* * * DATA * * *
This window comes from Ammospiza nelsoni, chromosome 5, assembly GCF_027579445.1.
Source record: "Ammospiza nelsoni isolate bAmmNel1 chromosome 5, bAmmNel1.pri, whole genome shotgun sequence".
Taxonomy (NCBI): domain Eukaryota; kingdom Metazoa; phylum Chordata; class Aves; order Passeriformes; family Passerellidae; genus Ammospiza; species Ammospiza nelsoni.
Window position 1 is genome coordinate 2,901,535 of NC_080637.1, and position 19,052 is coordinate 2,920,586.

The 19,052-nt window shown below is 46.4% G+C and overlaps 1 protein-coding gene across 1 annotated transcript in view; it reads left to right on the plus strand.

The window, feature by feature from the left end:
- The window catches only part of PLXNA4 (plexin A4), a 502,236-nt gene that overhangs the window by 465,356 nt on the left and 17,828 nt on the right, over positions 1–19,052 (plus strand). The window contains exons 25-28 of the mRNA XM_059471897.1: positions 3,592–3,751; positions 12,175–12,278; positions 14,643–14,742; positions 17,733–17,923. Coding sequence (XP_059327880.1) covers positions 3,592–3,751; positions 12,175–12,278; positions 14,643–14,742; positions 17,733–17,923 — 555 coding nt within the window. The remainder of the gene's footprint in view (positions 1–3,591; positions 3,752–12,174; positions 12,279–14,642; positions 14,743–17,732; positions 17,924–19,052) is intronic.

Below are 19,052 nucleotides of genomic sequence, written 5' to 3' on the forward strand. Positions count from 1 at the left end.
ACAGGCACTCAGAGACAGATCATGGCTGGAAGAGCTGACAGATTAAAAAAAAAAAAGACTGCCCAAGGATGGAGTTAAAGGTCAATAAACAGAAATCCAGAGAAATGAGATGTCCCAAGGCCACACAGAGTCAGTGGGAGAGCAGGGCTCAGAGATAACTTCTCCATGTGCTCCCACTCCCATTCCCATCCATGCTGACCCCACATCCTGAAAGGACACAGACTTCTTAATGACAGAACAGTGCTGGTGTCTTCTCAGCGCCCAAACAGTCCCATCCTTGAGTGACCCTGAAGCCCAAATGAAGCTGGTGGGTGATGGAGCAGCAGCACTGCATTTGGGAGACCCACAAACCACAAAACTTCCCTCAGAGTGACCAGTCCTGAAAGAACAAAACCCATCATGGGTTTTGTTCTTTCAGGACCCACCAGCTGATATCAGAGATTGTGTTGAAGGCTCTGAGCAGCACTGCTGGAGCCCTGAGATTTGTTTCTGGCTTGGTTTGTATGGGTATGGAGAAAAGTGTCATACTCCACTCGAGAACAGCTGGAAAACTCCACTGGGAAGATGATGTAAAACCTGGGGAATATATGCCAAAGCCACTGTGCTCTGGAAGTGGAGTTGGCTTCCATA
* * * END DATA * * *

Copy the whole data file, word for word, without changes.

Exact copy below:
This window comes from Ammospiza nelsoni, chromosome 5, assembly GCF_027579445.1.
Source record: "Ammospiza nelsoni isolate bAmmNel1 chromosome 5, bAmmNel1.pri, whole genome shotgun sequence".
Taxonomy (NCBI): domain Eukaryota; kingdom Metazoa; phylum Chordata; class Aves; order Passeriformes; family Passerellidae; genus Ammospiza; species Ammospiza nelsoni.
Window position 1 is genome coordinate 2,901,535 of NC_080637.1, and position 19,052 is coordinate 2,920,586.

The 19,052-nt window shown below is 46.4% G+C and overlaps 1 protein-coding gene across 1 annotated transcript in view; it reads left to right on the plus strand.

The window, feature by feature from the left end:
- The window catches only part of PLXNA4 (plexin A4), a 502,236-nt gene that overhangs the window by 465,356 nt on the left and 17,828 nt on the right, over positions 1–19,052 (plus strand). The window contains exons 25-28 of the mRNA XM_059471897.1: positions 3,592–3,751; positions 12,175–12,278; positions 14,643–14,742; positions 17,733–17,923. Coding sequence (XP_059327880.1) covers positions 3,592–3,751; positions 12,175–12,278; positions 14,643–14,742; positions 17,733–17,923 — 555 coding nt within the window. The remainder of the gene's footprint in view (positions 1–3,591; positions 3,752–12,174; positions 12,279–14,642; positions 14,743–17,732; positions 17,924–19,052) is intronic.

Below are 19,052 nucleotides of genomic sequence, written 5' to 3' on the forward strand. Positions count from 1 at the left end.
ACAGGCACTCAGAGACAGATCATGGCTGGAAGAGCTGACAGATTAAAAAAAAAAAAGACTGCCCAAGGATGGAGTTAAAGGTCAATAAACAGAAATCCAGAGAAATGAGATGTCCCAAGGCCACACAGAGTCAGTGGGAGAGCAGGGCTCAGAGATAACTTCTCCATGTGCTCCCACTCCCATTCCCATCCATGCTGACCCCACATCCTGAAAGGACACAGACTTCTTAATGACAGAACAGTGCTGGTGTCTTCTCAGCGCCCAAACAGTCCCATCCTTGAGTGACCCTGAAGCCCAAATGAAGCTGGTGGGTGATGGAGCAGCAGCACTGCATTTGGGAGACCCACAAACCACAAAACTTCCCTCAGAGTGACCAGTCCTGAAAGAACAAAACCCATCATGGGTTTTGTTCTTTCAGGACCCACCAGCTGATATCAGAGATTGTGTTGAAGGCTCTGAGCAGCACTGCTGGAGCCCTGAGATTTGTTTCTGGCTTGGTTTGTATGGGTATGGAGAAAAGTGTCATACTCCACTCGAGAACAGCTGGAAAACTCCACTGGGAAGATGATGTAAAACCTGGGGAATATATGCCAAAGCCACTGTGCTCTGGAAGTGGAGTTGGCTTCCATA